The hydrogen economy is quickly gathering momentum after Shell announced its plans to take a green hydrogen plant into operation as early as 2023. This plant will be constructed at Maasvlakte 2. From there, the produced hydrogen will be transported via a pipeline to Shell’s refinery in Pernis. Gasunie and the Port of Rotterdam Authority intend to realize the new pipeline in a joint venture.
The green hydrogen plant and the pipeline are part of a series of projects associated with the production, import, use and transfer of hydrogen in which the Port Authority is working together with a variety of partners. These concrete projects seamlessly tie in with the hydrogen outlook recently published by the Dutch government.
“We are currently expediting our plans to construct a public hydrogen network in the port area. The work on this backbone for Rotterdam’s industrial sector will be rounded off concurrently with Shell’s electrolyzer. A main transport network like this can be used to connect producers and users. This in turn helps to create a market and boosts the production and consumption of hydrogen. Besides accommodating production, in the longer term Rotterdam will also play a crucial part in the import of hydrogen thanks to the realization of multiple hydrogen terminals. Hydrogen promises to become the energy carrier of the 21st century. In Northwest Europe, we will not be able to produce sufficient hydrogen locally, meaning that a large volume will need to be imported. Rotterdam will play a central role in this process – similar to its current role in the oil sector. This allows us to reinforce the port’s position as an important pillar of the Dutch economy,” said Allard Castelein, CEO of the Port of Rotterdam Authority.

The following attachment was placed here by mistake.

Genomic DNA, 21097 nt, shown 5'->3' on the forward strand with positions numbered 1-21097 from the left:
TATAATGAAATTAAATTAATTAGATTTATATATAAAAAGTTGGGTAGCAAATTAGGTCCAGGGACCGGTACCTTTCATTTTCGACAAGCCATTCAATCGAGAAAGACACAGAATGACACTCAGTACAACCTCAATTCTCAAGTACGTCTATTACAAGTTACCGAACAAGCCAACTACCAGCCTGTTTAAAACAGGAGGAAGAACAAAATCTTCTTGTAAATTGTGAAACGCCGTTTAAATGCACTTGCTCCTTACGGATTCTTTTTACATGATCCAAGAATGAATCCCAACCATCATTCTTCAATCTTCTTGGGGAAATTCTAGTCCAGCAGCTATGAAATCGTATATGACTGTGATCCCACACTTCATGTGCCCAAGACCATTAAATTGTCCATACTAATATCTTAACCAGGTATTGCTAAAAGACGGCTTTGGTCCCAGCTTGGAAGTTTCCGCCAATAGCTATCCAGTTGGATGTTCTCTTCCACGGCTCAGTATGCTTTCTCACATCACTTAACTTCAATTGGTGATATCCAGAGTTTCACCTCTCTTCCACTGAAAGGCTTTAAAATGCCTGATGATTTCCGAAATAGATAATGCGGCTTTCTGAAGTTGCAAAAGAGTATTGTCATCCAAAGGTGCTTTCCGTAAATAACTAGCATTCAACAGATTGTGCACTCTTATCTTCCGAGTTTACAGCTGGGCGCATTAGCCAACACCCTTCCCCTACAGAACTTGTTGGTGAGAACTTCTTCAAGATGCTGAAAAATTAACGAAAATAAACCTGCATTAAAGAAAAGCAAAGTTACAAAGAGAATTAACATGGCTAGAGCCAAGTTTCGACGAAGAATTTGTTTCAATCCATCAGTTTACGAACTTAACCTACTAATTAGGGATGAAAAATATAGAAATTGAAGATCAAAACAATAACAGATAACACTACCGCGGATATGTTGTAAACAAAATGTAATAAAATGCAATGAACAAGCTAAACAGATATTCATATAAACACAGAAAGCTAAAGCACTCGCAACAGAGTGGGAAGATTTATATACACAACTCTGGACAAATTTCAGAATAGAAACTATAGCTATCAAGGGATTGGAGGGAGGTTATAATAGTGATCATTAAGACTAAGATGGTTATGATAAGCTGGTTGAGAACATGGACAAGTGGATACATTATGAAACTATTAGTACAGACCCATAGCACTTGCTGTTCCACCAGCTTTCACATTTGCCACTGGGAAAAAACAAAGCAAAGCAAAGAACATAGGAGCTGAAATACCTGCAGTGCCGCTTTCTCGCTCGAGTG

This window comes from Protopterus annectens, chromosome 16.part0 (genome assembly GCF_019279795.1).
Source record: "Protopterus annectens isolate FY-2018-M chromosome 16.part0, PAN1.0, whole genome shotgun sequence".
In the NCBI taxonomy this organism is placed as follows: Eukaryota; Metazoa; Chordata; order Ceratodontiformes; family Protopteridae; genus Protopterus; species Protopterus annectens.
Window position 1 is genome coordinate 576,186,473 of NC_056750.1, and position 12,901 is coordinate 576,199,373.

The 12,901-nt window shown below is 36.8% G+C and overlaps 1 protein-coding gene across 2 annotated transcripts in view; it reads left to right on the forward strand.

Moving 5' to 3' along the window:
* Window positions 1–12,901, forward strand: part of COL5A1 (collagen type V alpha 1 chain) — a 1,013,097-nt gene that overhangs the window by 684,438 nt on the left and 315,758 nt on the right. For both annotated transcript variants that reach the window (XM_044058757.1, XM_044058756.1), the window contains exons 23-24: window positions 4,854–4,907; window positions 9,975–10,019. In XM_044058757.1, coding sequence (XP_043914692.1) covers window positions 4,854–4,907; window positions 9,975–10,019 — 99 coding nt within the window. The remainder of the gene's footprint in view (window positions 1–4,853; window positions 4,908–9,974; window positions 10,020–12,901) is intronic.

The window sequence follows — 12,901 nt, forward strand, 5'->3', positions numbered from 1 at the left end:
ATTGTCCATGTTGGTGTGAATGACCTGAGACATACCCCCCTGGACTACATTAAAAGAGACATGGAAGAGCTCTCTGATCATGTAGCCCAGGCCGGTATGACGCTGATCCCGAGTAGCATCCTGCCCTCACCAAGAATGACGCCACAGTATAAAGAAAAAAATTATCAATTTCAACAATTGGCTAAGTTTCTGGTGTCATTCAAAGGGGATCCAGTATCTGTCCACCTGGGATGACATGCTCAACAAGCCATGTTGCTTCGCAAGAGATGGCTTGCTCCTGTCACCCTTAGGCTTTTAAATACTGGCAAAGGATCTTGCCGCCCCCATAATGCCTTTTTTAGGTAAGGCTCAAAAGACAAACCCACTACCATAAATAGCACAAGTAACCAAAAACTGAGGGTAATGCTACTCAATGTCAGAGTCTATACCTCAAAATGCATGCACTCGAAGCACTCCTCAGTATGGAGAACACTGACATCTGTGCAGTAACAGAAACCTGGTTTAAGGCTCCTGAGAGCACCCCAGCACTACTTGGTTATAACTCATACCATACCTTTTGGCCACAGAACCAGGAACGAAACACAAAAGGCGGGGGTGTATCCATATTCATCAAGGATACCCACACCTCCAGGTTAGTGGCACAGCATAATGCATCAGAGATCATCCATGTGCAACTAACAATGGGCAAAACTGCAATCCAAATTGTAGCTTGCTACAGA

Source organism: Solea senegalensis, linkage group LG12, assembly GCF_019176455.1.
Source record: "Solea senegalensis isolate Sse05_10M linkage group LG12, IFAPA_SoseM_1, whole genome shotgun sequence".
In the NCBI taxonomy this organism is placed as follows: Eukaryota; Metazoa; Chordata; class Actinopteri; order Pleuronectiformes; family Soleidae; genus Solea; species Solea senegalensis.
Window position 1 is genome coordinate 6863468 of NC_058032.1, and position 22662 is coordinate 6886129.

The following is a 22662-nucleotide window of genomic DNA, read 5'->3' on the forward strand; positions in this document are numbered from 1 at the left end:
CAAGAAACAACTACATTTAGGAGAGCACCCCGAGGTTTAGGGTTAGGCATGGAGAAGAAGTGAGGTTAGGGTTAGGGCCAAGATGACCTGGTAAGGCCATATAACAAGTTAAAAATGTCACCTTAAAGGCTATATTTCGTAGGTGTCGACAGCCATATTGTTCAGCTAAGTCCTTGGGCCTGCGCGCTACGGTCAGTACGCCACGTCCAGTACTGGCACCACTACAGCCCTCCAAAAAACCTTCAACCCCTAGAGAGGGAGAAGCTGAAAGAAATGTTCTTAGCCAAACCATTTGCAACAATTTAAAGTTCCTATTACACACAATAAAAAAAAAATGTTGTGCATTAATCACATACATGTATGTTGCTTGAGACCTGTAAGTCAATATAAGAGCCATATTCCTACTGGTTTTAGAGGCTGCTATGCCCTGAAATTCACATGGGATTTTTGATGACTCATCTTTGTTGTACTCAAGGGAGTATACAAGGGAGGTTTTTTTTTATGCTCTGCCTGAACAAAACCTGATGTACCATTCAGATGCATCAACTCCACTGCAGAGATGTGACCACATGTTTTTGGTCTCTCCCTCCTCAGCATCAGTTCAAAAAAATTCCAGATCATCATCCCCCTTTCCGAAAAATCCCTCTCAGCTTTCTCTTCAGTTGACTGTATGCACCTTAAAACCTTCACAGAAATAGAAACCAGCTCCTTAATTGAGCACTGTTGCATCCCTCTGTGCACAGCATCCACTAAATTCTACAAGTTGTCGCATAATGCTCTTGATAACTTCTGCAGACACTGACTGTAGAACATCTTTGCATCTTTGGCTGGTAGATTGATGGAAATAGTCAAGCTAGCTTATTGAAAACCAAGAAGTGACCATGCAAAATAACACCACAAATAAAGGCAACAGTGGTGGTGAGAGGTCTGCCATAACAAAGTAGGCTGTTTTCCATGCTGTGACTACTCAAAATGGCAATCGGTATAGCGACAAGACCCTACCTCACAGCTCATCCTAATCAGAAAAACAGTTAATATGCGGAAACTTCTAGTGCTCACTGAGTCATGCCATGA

The Port Authority is also closely involved in various projects that are intended to promote hydrogen as a transport fuel – both in road haulage and inland shipping. In the road transport sector, parties are setting up a consortium that aims to have 500 trucks running on hydrogen by 2025. Inland shipping can also move from diesel to hydrogen.
Source: Port of Rotterdam